Though it makes use of hard data on men’s and women’s education, health, economic participation, and political empowerment in 133 countries, it is far from objective, as it is built on dubious assumptions about human flourishing. Any instance of women outperforming men is deemed good, regardless of how everyone in the country is actually doing. Setting aside absolute measures of wealth, education levels, longevity, and so forth, the WEF measures only the size of the gap between men and women within individual countries. All other questions about national well-being are irrelevant.
Under this inadequate framework, the Nordic countries top the charts in gender equality: nothing objectionable or surprising there. The problems arise a bit farther down the list. For instance, the Philippines is among the 22 countries that surpass the United States in the rankings: it comes in at fifth place, also far ahead of Canada (20) and France (at a pitiful 45), to name just a few places where women actually choose to live when they’re able to immigrate. The Philippines scores highly because women there are catching up to men on economic measures, outperforming men in education, and outliving them by several years.
But the story behind the country’s rising numbers is not a good one. Poor job prospects there have long forced the government to encourage Filipino men to look for work abroad. In the 1990s they also tapped women to join the outmigration, and today women are the majority of the country’s migrant workers. “Even in the low paying Persian Gulf,” explains New America Foundation fellow Jason de Parle, who is finishing a book on how globalization is affecting Filipinos, “a Filipina maid often makes $600 or more a month…considerably more than a starting school teacher at home.”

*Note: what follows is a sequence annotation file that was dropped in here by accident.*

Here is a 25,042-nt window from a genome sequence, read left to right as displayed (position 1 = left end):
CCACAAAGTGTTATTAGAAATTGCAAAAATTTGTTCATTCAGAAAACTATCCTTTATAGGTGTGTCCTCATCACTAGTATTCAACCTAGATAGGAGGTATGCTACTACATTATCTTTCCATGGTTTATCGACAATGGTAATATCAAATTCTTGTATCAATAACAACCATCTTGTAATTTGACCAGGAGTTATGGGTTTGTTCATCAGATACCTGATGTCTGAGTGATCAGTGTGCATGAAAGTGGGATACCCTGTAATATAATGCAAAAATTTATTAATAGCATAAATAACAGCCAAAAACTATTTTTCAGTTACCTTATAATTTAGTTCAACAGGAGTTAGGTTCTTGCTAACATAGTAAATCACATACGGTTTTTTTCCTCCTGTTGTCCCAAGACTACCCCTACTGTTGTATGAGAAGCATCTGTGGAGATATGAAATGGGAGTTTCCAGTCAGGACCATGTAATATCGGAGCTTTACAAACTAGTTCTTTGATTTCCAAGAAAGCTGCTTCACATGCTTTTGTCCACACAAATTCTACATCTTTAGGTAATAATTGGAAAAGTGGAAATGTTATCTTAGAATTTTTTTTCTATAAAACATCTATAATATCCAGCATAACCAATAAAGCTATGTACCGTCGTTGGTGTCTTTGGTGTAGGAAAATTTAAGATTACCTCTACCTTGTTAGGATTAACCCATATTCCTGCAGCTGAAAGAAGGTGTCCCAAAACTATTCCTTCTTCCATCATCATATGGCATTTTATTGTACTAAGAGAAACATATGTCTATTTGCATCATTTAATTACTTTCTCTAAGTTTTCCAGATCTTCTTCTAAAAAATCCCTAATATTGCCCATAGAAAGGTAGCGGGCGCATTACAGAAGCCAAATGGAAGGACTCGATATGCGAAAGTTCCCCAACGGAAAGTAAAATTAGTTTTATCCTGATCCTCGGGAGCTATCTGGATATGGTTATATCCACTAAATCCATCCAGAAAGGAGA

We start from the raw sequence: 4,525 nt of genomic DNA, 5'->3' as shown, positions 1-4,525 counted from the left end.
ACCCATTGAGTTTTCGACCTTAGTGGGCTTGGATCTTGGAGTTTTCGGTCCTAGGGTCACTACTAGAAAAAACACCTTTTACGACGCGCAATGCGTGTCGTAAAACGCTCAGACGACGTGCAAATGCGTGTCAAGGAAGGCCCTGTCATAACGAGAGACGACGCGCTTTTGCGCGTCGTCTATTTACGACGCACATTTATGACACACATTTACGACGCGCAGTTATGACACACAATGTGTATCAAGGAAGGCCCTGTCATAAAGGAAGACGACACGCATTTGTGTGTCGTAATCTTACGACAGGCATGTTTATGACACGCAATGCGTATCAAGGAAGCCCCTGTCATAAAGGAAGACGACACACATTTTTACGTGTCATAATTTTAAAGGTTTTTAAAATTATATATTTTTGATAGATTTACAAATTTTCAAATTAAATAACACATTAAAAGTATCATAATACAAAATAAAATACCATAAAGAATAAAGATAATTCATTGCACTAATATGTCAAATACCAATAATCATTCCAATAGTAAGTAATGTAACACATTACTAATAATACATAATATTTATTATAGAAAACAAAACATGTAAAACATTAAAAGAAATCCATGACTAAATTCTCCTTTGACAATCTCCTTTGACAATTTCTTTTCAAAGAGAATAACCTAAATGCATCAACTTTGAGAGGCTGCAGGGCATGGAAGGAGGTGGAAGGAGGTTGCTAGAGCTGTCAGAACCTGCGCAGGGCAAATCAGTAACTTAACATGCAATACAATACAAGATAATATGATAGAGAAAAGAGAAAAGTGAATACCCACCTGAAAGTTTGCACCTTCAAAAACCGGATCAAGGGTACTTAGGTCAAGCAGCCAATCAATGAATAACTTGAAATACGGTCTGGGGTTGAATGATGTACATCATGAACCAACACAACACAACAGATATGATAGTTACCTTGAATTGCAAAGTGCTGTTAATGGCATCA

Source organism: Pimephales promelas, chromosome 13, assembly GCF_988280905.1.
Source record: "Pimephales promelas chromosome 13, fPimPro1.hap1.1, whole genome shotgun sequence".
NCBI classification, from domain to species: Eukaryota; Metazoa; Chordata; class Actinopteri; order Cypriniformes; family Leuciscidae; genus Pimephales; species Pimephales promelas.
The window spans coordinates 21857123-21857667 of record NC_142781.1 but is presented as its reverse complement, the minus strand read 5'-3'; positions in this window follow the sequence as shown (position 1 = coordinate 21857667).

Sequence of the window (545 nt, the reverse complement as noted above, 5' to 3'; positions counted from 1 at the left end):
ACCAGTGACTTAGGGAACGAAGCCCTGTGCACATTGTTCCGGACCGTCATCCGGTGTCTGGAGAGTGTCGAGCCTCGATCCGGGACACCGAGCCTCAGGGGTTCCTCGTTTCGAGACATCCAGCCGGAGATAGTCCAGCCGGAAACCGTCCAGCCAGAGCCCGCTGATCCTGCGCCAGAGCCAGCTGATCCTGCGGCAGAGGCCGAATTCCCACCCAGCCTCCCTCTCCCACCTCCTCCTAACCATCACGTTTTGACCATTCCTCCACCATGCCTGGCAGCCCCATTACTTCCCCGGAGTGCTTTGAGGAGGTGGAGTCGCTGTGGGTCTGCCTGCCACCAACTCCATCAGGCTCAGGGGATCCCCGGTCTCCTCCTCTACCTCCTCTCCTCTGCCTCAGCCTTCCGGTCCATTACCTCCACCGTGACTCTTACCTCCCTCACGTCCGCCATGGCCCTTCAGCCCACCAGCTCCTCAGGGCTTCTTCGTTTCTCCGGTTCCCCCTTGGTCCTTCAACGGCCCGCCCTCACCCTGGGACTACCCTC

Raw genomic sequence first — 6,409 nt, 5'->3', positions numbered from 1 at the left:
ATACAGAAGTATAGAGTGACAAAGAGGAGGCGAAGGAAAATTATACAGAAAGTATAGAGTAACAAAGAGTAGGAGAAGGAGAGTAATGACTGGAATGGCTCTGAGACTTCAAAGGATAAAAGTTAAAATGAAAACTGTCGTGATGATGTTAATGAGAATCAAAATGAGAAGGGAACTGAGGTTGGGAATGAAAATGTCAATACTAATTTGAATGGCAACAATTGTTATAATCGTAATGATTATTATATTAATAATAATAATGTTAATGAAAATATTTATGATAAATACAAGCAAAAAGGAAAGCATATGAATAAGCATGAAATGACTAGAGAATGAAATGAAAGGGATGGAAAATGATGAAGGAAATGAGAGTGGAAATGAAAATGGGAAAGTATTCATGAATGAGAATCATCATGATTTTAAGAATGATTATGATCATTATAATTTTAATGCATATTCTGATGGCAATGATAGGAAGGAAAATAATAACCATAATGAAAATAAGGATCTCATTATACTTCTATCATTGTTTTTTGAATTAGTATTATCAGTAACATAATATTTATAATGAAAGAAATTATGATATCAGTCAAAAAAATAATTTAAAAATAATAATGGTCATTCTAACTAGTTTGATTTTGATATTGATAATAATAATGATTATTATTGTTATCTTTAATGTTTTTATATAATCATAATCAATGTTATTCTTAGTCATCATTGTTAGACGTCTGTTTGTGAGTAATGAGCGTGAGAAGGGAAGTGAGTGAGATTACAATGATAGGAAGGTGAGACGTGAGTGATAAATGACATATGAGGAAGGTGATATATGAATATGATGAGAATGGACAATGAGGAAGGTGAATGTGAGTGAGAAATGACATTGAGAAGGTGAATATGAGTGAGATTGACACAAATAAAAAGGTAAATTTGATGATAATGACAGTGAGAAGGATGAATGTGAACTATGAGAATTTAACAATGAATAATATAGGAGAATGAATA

In other words, according to the WEF and a credulous media, a poor country where women, unable to make ends meet, are forced to leave their children and families for far-away jobs where abuse is said to be commonplace is worthy of our emulation (the top-ranked countries are “potential role models,” says the report) because, after all, they are closing the WEF-defined gender gap. Never mind that women are wealthier, healthier, and better-educated in many countries ranked far below the Philippines: what matters is only the gap.
Worse still, gender gap fundamentalism creates a zero-sum struggle between the sexes where women’s advantage is always good while men’s is always bad.
via Family Studies.
It’s very important to be honest with statistics – and that includes pointing out any distortions created by your data.